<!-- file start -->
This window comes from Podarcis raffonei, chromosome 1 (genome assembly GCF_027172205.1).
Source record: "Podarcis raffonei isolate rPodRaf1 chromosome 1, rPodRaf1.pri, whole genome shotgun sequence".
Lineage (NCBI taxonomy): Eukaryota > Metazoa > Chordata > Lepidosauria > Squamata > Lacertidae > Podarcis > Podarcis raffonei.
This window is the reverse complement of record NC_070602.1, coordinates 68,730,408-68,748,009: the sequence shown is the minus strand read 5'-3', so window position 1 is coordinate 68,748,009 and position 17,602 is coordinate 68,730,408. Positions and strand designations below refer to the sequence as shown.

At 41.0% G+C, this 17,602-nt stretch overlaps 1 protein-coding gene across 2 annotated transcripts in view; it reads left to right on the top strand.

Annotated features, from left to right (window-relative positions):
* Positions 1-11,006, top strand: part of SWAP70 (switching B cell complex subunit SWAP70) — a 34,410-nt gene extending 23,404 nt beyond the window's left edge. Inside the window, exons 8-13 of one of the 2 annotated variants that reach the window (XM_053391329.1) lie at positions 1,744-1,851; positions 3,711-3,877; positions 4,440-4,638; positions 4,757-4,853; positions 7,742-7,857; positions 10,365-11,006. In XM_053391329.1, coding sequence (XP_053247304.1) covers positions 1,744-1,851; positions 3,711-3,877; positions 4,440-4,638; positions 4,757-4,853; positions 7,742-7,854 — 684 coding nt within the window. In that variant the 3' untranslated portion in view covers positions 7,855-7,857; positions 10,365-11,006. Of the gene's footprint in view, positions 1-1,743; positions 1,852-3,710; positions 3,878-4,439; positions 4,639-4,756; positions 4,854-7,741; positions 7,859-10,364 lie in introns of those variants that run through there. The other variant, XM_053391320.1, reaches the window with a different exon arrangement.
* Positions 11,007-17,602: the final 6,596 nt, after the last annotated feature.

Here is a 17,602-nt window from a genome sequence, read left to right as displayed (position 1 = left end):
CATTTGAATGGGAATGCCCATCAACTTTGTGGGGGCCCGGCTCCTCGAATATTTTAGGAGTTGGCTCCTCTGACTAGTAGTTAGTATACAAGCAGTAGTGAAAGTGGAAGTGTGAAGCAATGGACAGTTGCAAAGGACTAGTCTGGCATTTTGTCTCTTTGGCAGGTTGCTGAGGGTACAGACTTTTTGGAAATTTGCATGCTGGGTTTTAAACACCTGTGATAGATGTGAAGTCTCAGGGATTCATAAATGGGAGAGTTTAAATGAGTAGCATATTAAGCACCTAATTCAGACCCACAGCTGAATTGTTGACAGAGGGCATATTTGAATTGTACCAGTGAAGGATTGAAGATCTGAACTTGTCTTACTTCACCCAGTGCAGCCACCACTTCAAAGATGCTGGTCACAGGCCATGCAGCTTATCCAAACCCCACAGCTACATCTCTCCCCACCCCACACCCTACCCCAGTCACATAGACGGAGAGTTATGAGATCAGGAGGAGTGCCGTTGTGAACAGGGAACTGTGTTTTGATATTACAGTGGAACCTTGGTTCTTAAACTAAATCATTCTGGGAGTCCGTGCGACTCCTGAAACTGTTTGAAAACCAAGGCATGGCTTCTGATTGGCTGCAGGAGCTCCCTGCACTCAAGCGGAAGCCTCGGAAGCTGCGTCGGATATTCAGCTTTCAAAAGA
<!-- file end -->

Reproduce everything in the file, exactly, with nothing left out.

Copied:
This window comes from Podarcis raffonei, chromosome 1 (genome assembly GCF_027172205.1).
Source record: "Podarcis raffonei isolate rPodRaf1 chromosome 1, rPodRaf1.pri, whole genome shotgun sequence".
Lineage (NCBI taxonomy): Eukaryota > Metazoa > Chordata > Lepidosauria > Squamata > Lacertidae > Podarcis > Podarcis raffonei.
This window is the reverse complement of record NC_070602.1, coordinates 68,730,408-68,748,009: the sequence shown is the minus strand read 5'-3', so window position 1 is coordinate 68,748,009 and position 17,602 is coordinate 68,730,408. Positions and strand designations below refer to the sequence as shown.

At 41.0% G+C, this 17,602-nt stretch overlaps 1 protein-coding gene across 2 annotated transcripts in view; it reads left to right on the top strand.

Annotated features, from left to right (window-relative positions):
* Positions 1-11,006, top strand: part of SWAP70 (switching B cell complex subunit SWAP70) — a 34,410-nt gene extending 23,404 nt beyond the window's left edge. Inside the window, exons 8-13 of one of the 2 annotated variants that reach the window (XM_053391329.1) lie at positions 1,744-1,851; positions 3,711-3,877; positions 4,440-4,638; positions 4,757-4,853; positions 7,742-7,857; positions 10,365-11,006. In XM_053391329.1, coding sequence (XP_053247304.1) covers positions 1,744-1,851; positions 3,711-3,877; positions 4,440-4,638; positions 4,757-4,853; positions 7,742-7,854 — 684 coding nt within the window. In that variant the 3' untranslated portion in view covers positions 7,855-7,857; positions 10,365-11,006. Of the gene's footprint in view, positions 1-1,743; positions 1,852-3,710; positions 3,878-4,439; positions 4,639-4,756; positions 4,854-7,741; positions 7,859-10,364 lie in introns of those variants that run through there. The other variant, XM_053391320.1, reaches the window with a different exon arrangement.
* Positions 11,007-17,602: the final 6,596 nt, after the last annotated feature.

Here is a 17,602-nt window from a genome sequence, read left to right as displayed (position 1 = left end):
CATTTGAATGGGAATGCCCATCAACTTTGTGGGGGCCCGGCTCCTCGAATATTTTAGGAGTTGGCTCCTCTGACTAGTAGTTAGTATACAAGCAGTAGTGAAAGTGGAAGTGTGAAGCAATGGACAGTTGCAAAGGACTAGTCTGGCATTTTGTCTCTTTGGCAGGTTGCTGAGGGTACAGACTTTTTGGAAATTTGCATGCTGGGTTTTAAACACCTGTGATAGATGTGAAGTCTCAGGGATTCATAAATGGGAGAGTTTAAATGAGTAGCATATTAAGCACCTAATTCAGACCCACAGCTGAATTGTTGACAGAGGGCATATTTGAATTGTACCAGTGAAGGATTGAAGATCTGAACTTGTCTTACTTCACCCAGTGCAGCCACCACTTCAAAGATGCTGGTCACAGGCCATGCAGCTTATCCAAACCCCACAGCTACATCTCTCCCCACCCCACACCCTACCCCAGTCACATAGACGGAGAGTTATGAGATCAGGAGGAGTGCCGTTGTGAACAGGGAACTGTGTTTTGATATTACAGTGGAACCTTGGTTCTTAAACTAAATCATTCTGGGAGTCCGTGCGACTCCTGAAACTGTTTGAAAACCAAGGCATGGCTTCTGATTGGCTGCAGGAGCTCCCTGCACTCAAGCGGAAGCCTCGGAAGCTGCGTCGGATATTCAGCTTTCAAAAGA